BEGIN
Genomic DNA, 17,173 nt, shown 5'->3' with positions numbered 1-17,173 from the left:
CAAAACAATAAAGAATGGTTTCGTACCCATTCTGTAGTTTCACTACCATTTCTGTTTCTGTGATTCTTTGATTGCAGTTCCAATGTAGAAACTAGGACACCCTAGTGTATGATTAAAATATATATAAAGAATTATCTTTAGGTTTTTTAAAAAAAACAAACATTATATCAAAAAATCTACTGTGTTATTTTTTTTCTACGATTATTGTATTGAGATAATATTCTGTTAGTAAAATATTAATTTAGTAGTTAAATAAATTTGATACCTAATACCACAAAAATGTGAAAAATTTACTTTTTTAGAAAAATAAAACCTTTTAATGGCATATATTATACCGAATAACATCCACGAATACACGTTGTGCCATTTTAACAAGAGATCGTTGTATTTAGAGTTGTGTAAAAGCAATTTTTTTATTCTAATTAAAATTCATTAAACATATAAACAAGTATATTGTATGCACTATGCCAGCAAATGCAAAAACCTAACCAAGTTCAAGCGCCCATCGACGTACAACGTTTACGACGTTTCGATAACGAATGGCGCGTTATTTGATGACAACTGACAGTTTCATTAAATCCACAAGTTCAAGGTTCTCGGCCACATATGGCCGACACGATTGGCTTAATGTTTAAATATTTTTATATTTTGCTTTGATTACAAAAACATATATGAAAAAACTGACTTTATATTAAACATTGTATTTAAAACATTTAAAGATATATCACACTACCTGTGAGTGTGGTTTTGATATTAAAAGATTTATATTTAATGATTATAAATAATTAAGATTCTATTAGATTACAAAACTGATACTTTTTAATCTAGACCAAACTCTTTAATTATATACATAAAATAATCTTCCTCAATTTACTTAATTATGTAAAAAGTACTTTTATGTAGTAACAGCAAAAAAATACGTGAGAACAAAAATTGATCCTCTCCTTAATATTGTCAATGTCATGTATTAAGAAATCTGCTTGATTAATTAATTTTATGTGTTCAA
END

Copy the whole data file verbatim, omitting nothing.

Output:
Genomic DNA, 17,173 nt, shown 5'->3' with positions numbered 1-17,173 from the left:
CAAAACAATAAAGAATGGTTTCGTACCCATTCTGTAGTTTCACTACCATTTCTGTTTCTGTGATTCTTTGATTGCAGTTCCAATGTAGAAACTAGGACACCCTAGTGTATGATTAAAATATATATAAAGAATTATCTTTAGGTTTTTTAAAAAAAACAAACATTATATCAAAAAATCTACTGTGTTATTTTTTTTCTACGATTATTGTATTGAGATAATATTCTGTTAGTAAAATATTAATTTAGTAGTTAAATAAATTTGATACCTAATACCACAAAAATGTGAAAAATTTACTTTTTTAGAAAAATAAAACCTTTTAATGGCATATATTATACCGAATAACATCCACGAATACACGTTGTGCCATTTTAACAAGAGATCGTTGTATTTAGAGTTGTGTAAAAGCAATTTTTTTATTCTAATTAAAATTCATTAAACATATAAACAAGTATATTGTATGCACTATGCCAGCAAATGCAAAAACCTAACCAAGTTCAAGCGCCCATCGACGTACAACGTTTACGACGTTTCGATAACGAATGGCGCGTTATTTGATGACAACTGACAGTTTCATTAAATCCACAAGTTCAAGGTTCTCGGCCACATATGGCCGACACGATTGGCTTAATGTTTAAATATTTTTATATTTTGCTTTGATTACAAAAACATATATGAAAAAACTGACTTTATATTAAACATTGTATTTAAAACATTTAAAGATATATCACACTACCTGTGAGTGTGGTTTTGATATTAAAAGATTTATATTTAATGATTATAAATAATTAAGATTCTATTAGATTACAAAACTGATACTTTTTAATCTAGACCAAACTCTTTAATTATATACATAAAATAATCTTCCTCAATTTACTTAATTATGTAAAAAGTACTTTTATGTAGTAACAGCAAAAAAATACGTGAGAACAAAAATTGATCCTCTCCTTAATATTGTCAATGTCATGTATTAAGAAATCTGCTTGATTAATTAATTTTATGTGTTCAA